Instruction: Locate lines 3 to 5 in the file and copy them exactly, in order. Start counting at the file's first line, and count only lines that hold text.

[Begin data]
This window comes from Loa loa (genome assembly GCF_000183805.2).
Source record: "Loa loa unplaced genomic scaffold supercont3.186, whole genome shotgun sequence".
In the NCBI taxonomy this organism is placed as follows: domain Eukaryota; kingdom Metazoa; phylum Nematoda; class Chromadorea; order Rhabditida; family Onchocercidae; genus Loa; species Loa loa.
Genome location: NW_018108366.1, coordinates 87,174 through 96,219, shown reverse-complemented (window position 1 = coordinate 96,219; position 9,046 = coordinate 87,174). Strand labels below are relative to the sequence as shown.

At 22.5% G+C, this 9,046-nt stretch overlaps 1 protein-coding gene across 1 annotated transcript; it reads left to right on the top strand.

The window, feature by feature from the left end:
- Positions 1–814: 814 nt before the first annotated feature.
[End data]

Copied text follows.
In the NCBI taxonomy this organism is placed as follows: domain Eukaryota; kingdom Metazoa; phylum Nematoda; class Chromadorea; order Rhabditida; family Onchocercidae; genus Loa; species Loa loa.
Genome location: NW_018108366.1, coordinates 87,174 through 96,219, shown reverse-complemented (window position 1 = coordinate 96,219; position 9,046 = coordinate 87,174). Strand labels below are relative to the sequence as shown.

At 22.5% G+C, this 9,046-nt stretch overlaps 1 protein-coding gene across 1 annotated transcript; it reads left to right on the top strand.